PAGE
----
Former Phillies prospect once ate pizza for dinner for 90 straight days

Former Phillies prospect once ate pizza for dinner for 90 straight days

Carlos Carrasco is a pitcher for the Cleveland Indians but he made his way to the United States and Major League Baseball thanks to the Philadelphia Phillies

Carrasco grew up and learned to play the game of baseball in Barquisimeto, Venezuela. That's where his love story with the sport began. And his mother was a huge part of that, teaching him everything he knew about baseball at a young age.

He wrote a piece today for The Player's Tribune that talks about how baseball allowed him to dream of playing in the World Series like Pedro Martinez. But his dreams of playing baseball would turn into different dreams -- dreams of becoming an American citizen.

And that's what the heartfelt piece is about. You should really read the whole thing to get a feel for his journey. I don't want to downplay any of that. But it's an anecdote about his early days as a youngster in the Phillies organization that we found some humor in.

The language barrier was an incredible challenge for Carrasco, and seemingly dictated a lot of things in his life back then. Like what he could eat during his first spring training.

I’m not exaggerating. I had Domino’s every … single … day. It was the only thing I knew how to order.

So for 90 days, I ate pizza. I ordered it so much that the Domino’s near our facility ended up giving me one month of free pizza as a reward for being their best customer.

Aside from eating pizza and playing baseball, I didn’t do very much, though. For those first few years in the U.S., I didn’t really talk to many of my teammates. Not because I didn’t want to, but because I didn’t know how.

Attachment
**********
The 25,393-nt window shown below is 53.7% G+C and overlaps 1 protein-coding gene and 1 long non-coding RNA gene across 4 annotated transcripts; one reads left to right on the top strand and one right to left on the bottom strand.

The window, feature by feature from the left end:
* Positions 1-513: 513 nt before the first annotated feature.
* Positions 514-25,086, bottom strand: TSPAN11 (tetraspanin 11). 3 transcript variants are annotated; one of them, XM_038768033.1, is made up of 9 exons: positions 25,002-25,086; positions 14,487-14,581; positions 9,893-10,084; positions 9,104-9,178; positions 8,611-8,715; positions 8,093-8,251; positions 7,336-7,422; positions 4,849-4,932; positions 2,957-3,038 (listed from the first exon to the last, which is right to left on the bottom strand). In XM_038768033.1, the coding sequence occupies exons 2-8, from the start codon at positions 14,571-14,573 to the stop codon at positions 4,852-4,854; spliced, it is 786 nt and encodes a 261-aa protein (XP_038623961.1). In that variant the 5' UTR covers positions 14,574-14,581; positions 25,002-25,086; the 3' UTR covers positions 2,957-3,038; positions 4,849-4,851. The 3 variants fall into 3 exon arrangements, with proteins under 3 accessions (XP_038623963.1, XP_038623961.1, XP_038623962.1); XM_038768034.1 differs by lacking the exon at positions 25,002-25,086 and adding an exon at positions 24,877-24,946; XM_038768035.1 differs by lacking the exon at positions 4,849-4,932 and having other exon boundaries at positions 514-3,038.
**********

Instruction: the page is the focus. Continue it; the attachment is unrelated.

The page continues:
So much for the Phillies' non-existent sports science program.

Carrasco never ended up pitching in the bigs for the Phils because he was part of the big trade that landed Cliff Lee and Ben Francisco in Philadelphia.

But he has seen more than just his dream of playing in the MLB come true.

Even on honeymoon, Jon Dorenbos performs wild magic trick with coin

Even on honeymoon, Jon Dorenbos performs wild magic trick with coin

Magic never stops.

Not even on Jon Dorenbos' honeymoon.

The Eagles' long snapper and magic enthusiast is enjoying picturesque Bora Bora with his wife Annalise.

Still, fresh off his wedding and surrounded by water way too blue, Dorenbos wasn't about to stop entertaining us as he posted this crazy coin trick on his Instagram account.

Bora Bora Magic - I love this move. @apollorobbins showed me this 15 years ago. #honeymoon

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Pretty darn cool — and, seriously, how does he do it?

And don't worry, Dorenbos is clearly having a great time on the honeymoon, not just blowing our minds with cool magic.

Amazing. #honeymoon #paradise

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How Jim Thome got his batting stance thanks to Charlie Manuel and 'The Natural'